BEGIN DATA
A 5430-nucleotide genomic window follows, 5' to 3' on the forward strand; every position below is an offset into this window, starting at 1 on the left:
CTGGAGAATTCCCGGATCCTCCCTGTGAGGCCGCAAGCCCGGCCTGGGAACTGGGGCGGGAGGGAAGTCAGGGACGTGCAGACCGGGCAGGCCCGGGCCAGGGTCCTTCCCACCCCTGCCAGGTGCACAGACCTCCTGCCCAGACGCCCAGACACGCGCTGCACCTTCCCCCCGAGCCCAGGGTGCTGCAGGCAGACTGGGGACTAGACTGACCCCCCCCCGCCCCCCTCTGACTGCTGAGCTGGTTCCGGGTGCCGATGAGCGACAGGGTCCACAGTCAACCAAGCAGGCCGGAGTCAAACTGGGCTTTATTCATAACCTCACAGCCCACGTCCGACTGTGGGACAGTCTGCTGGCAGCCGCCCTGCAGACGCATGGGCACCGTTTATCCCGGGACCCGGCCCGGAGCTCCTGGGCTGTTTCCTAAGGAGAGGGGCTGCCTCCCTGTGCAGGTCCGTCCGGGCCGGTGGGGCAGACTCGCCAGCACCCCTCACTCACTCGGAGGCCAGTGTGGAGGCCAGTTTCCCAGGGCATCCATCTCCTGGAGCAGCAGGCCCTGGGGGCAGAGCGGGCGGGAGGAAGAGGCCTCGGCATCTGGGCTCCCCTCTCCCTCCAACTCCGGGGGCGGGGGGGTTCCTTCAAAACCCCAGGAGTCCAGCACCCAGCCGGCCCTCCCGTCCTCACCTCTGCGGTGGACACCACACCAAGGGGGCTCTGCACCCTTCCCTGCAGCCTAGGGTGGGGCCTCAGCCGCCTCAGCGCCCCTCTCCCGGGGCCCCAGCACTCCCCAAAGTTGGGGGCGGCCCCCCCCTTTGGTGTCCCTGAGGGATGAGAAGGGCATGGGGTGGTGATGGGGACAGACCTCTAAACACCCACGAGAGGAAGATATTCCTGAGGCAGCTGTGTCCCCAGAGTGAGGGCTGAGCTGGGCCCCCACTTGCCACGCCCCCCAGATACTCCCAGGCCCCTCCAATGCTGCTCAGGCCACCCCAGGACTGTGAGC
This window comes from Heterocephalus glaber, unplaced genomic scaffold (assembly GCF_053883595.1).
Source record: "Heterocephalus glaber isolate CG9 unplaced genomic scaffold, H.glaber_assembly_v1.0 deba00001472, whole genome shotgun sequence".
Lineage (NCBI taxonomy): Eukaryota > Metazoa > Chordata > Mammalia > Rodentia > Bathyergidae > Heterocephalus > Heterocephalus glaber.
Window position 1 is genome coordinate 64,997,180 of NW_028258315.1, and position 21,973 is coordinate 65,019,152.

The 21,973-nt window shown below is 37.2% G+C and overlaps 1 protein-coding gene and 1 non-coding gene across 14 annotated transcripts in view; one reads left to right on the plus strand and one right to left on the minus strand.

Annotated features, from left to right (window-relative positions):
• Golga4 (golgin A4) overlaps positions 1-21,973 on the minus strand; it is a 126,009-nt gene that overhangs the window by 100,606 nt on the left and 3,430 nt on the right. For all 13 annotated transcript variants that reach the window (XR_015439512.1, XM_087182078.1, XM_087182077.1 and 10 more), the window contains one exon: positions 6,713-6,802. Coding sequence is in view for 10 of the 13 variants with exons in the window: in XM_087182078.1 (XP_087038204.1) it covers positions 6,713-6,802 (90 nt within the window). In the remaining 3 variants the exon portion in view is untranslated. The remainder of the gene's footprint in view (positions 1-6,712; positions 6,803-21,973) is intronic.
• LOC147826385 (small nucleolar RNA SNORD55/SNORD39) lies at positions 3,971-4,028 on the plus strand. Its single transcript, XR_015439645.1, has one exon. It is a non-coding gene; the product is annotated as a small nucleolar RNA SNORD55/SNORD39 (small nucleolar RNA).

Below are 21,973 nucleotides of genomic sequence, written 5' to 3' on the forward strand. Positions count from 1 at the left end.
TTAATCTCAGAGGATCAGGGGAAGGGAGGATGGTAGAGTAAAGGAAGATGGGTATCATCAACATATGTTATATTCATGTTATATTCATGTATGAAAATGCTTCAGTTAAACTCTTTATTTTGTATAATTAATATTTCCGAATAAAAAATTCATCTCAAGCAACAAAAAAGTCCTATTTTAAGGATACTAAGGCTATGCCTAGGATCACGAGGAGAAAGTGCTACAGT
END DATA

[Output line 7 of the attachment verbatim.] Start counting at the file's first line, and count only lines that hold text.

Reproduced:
The 21,973-nt window shown below is 37.2% G+C and overlaps 1 protein-coding gene and 1 non-coding gene across 14 annotated transcripts in view; one reads left to right on the plus strand and one right to left on the minus strand.